|Feb 22, 2017||AREC-66NP (AREC-169NP)|
|Arthropod Pest Management Research on Vegetables in Virginia – 2011||
This booklet summarizes more than 50 experiments of arthropod pest management research conducted on vegetable crops in Virginia in 2011. Experiments were primarily conducted at three Virginia Tech research stations: the Eastern Shore Agricultural Research and Extension Center (ESAREC) near Painter, VA, the Hampton Roads Agricultural Research and Extension Center (HRAREC) in Virginia Beach, VA and the Kentland Research Farm near Blacksburg, VA. All plots were maintained according to standard commercial practices.
|Feb 1, 2012||ENTO-1|
|Benefits of an Insecticide Seed Treatment for Pumpkin Production in Virginia||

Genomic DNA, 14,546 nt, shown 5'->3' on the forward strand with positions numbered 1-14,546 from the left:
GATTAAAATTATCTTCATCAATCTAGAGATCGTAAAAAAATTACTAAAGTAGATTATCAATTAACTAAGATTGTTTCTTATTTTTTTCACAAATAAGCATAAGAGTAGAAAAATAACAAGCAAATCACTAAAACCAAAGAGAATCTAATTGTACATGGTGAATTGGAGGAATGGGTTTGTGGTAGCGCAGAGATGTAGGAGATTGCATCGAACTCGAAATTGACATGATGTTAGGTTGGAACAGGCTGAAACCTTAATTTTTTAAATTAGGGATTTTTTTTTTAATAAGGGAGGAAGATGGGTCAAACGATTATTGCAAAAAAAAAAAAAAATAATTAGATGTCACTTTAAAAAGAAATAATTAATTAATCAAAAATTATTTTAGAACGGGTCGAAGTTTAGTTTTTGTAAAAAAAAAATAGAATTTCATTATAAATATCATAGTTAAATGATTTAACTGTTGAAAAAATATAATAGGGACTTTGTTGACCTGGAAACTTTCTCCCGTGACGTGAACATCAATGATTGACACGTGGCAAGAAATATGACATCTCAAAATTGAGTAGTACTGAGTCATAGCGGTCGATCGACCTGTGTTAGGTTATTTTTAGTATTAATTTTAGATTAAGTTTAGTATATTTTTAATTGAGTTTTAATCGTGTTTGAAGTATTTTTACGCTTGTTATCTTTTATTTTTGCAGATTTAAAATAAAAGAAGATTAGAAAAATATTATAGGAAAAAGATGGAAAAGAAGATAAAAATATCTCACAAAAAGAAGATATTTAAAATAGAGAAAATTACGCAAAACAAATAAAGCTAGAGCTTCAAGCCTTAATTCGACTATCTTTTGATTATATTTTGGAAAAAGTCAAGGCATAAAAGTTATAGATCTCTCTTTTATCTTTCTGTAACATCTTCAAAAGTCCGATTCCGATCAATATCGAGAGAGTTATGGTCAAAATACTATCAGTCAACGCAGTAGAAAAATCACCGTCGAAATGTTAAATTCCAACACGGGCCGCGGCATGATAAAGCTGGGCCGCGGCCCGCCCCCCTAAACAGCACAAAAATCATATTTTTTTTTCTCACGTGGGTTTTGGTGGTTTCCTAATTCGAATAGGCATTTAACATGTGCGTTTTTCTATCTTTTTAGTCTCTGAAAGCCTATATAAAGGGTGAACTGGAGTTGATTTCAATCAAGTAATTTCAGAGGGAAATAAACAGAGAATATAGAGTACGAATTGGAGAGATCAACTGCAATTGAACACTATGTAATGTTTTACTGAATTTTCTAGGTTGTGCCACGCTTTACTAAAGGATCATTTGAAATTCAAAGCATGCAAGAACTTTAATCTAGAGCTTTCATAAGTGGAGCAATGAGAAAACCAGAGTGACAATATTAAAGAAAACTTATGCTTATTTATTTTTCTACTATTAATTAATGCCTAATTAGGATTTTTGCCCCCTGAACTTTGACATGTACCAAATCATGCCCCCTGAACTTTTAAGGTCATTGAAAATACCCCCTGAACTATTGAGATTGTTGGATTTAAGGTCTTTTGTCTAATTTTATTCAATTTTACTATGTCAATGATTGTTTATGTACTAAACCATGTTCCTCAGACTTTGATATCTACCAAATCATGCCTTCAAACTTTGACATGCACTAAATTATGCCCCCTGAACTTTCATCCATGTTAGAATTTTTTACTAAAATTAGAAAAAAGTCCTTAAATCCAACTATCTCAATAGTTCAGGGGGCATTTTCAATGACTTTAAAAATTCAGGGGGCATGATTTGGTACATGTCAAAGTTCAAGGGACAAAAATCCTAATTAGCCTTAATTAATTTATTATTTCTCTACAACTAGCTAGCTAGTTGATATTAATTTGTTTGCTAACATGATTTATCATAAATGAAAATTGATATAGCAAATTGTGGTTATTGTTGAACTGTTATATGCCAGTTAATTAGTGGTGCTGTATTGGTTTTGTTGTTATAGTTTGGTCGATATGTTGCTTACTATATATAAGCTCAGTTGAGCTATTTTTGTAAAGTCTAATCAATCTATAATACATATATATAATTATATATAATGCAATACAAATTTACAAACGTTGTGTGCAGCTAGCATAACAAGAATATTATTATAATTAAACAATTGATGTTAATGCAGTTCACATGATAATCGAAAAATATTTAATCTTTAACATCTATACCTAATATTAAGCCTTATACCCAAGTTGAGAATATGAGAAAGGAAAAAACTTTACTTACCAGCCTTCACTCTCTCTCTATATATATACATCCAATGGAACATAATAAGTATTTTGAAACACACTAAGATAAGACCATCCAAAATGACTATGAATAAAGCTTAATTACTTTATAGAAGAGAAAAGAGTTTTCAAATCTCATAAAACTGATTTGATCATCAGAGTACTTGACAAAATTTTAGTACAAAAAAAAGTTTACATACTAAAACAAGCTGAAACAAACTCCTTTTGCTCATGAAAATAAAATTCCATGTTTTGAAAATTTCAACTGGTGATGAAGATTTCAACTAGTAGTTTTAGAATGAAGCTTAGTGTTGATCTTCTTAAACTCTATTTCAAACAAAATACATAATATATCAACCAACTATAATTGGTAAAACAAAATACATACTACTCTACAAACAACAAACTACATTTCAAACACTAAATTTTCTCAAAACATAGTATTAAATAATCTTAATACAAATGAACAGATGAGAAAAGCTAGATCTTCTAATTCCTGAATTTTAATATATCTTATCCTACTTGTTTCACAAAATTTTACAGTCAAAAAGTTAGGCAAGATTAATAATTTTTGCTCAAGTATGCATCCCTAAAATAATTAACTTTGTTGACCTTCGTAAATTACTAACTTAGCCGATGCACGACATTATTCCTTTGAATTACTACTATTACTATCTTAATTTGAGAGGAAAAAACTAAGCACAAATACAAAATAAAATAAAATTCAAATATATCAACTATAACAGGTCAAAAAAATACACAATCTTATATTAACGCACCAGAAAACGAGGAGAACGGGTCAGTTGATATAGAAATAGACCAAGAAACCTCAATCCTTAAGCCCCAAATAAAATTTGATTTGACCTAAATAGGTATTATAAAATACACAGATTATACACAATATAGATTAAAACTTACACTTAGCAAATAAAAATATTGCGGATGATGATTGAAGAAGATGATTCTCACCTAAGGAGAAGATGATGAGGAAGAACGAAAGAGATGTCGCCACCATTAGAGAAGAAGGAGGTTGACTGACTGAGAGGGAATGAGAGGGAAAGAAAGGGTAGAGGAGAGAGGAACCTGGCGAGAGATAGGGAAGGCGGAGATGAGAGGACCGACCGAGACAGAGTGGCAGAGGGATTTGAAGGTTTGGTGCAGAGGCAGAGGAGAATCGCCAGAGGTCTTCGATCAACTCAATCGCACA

In recent years cucurbit growers in the Mid-Atlantic U.S. could purchase their seeds pre-treated with the neonicotinoid insecticide thiamethoxam. The insecticide seed treatment is currently packaged as FarMore F1400, which also includes three proven and complementary fungicides that provide the first line of defense against several key seed and seedling diseases including Rhizoctonia, Fusarium, Pythium, general damping-off and seedling blight.
|Dec 21, 2015||ENTO-174NP|
|Stink Bugs||Oct 13, 2017||ENTO-242NP|
|Performance of Insecticides on Brown Marmorated Stink Bug on Vegetables||Dec 14, 2012||ENTO-28NP|
|What in the World? International Produce Takes a Stand at Virginia Farmers Markets||May 25, 2016||HORT-225NP|